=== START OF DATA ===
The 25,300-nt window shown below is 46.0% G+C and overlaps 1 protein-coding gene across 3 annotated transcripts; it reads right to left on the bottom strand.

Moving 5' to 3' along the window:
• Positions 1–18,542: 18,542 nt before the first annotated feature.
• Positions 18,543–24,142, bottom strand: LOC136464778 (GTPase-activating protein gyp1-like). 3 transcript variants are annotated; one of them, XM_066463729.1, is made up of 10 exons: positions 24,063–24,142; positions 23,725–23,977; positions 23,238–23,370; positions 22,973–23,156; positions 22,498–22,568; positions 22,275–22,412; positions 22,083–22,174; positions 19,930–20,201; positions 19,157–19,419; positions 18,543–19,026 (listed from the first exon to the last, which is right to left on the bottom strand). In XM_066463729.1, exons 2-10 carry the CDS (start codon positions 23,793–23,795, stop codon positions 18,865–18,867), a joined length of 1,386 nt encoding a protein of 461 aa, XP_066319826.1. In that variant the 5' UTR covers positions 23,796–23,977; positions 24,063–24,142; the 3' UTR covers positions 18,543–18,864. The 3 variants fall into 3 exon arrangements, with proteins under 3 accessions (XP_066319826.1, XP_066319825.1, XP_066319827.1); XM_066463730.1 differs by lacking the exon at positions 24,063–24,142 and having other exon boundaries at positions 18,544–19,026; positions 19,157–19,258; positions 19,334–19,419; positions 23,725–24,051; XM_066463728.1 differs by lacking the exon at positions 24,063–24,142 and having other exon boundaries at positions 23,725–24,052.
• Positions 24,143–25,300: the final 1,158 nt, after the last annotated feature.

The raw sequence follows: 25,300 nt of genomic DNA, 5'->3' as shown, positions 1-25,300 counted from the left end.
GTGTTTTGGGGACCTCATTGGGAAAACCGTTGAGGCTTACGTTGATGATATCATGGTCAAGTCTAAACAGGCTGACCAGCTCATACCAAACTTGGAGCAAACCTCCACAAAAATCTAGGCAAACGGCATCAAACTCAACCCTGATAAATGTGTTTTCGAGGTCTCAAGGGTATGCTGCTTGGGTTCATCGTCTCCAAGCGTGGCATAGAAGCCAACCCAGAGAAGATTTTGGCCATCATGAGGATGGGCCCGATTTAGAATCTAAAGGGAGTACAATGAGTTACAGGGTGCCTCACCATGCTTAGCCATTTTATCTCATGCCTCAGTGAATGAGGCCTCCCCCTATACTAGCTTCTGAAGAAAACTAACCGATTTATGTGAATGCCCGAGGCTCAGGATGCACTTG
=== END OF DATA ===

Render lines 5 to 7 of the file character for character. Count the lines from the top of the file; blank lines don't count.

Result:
• Positions 24,143–25,300: the final 1,158 nt, after the last annotated feature.

The raw sequence follows: 25,300 nt of genomic DNA, 5'->3' as shown, positions 1-25,300 counted from the left end.
GTGTTTTGGGGACCTCATTGGGAAAACCGTTGAGGCTTACGTTGATGATATCATGGTCAAGTCTAAACAGGCTGACCAGCTCATACCAAACTTGGAGCAAACCTCCACAAAAATCTAGGCAAACGGCATCAAACTCAACCCTGATAAATGTGTTTTCGAGGTCTCAAGGGTATGCTGCTTGGGTTCATCGTCTCCAAGCGTGGCATAGAAGCCAACCCAGAGAAGATTTTGGCCATCATGAGGATGGGCCCGATTTAGAATCTAAAGGGAGTACAATGAGTTACAGGGTGCCTCACCATGCTTAGCCATTTTATCTCATGCCTCAGTGAATGAGGCCTCCCCCTATACTAGCTTCTGAAGAAAACTAACCGATTTATGTGAATGCCCGAGGCTCAGGATGCACTTG